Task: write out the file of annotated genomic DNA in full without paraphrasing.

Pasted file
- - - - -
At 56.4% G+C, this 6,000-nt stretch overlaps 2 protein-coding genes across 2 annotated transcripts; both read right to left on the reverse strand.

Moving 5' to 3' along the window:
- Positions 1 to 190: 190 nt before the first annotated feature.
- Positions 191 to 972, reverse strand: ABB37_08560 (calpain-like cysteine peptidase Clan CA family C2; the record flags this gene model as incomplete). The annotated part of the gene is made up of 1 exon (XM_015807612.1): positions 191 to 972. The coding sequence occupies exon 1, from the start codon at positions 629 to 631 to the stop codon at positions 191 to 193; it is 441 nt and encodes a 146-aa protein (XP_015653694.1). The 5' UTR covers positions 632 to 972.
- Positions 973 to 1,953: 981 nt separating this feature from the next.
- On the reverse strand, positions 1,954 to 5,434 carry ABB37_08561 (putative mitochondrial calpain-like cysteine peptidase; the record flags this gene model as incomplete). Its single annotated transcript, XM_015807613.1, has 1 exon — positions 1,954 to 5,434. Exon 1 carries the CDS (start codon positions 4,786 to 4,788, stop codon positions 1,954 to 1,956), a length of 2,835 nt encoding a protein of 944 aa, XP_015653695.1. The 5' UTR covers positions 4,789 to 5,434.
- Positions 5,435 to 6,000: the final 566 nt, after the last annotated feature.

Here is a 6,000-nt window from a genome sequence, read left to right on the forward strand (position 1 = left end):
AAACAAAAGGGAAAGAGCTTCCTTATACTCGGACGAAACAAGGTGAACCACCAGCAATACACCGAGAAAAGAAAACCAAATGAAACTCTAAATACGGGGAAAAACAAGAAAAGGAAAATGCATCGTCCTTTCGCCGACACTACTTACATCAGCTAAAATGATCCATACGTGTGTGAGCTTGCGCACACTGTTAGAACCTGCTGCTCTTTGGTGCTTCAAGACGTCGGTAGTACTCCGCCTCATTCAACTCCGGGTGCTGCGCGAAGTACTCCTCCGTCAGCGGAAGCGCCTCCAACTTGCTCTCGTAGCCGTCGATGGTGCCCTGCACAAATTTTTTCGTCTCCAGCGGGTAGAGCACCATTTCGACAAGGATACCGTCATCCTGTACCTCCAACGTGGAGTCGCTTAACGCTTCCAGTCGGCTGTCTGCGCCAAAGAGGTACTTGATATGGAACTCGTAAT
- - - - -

At 56.4% G+C, this 6,000-nt stretch overlaps 2 protein-coding genes across 2 annotated transcripts; both read right to left on the reverse strand.

Moving 5' to 3' along the window:
- Positions 1 to 190: 190 nt before the first annotated feature.
- Positions 191 to 972, reverse strand: ABB37_08560 (calpain-like cysteine peptidase Clan CA family C2; the record flags this gene model as incomplete). The annotated part of the gene is made up of 1 exon (XM_015807612.1): positions 191 to 972. The coding sequence occupies exon 1, from the start codon at positions 629 to 631 to the stop codon at positions 191 to 193; it is 441 nt and encodes a 146-aa protein (XP_015653694.1). The 5' UTR covers positions 632 to 972.
- Positions 973 to 1,953: 981 nt separating this feature from the next.
- On the reverse strand, positions 1,954 to 5,434 carry ABB37_08561 (putative mitochondrial calpain-like cysteine peptidase; the record flags this gene model as incomplete). Its single annotated transcript, XM_015807613.1, has 1 exon — positions 1,954 to 5,434. Exon 1 carries the CDS (start codon positions 4,786 to 4,788, stop codon positions 1,954 to 1,956), a length of 2,835 nt encoding a protein of 944 aa, XP_015653695.1. The 5' UTR covers positions 4,789 to 5,434.
- Positions 5,435 to 6,000: the final 566 nt, after the last annotated feature.

Here is a 6,000-nt window from a genome sequence, read left to right on the forward strand (position 1 = left end):
AAACAAAAGGGAAAGAGCTTCCTTATACTCGGACGAAACAAGGTGAACCACCAGCAATACACCGAGAAAAGAAAACCAAATGAAACTCTAAATACGGGGAAAAACAAGAAAAGGAAAATGCATCGTCCTTTCGCCGACACTACTTACATCAGCTAAAATGATCCATACGTGTGTGAGCTTGCGCACACTGTTAGAACCTGCTGCTCTTTGGTGCTTCAAGACGTCGGTAGTACTCCGCCTCATTCAACTCCGGGTGCTGCGCGAAGTACTCCTCCGTCAGCGGAAGCGCCTCCAACTTGCTCTCGTAGCCGTCGATGGTGCCCTGCACAAATTTTTTCGTCTCCAGCGGGTAGAGCACCATTTCGACAAGGATACCGTCATCCTGTACCTCCAACGTGGAGTCGCTTAACGCTTCCAGTCGGCTGTCTGCGCCAAAGAGGTACTTGATATGGAACTCGTAAT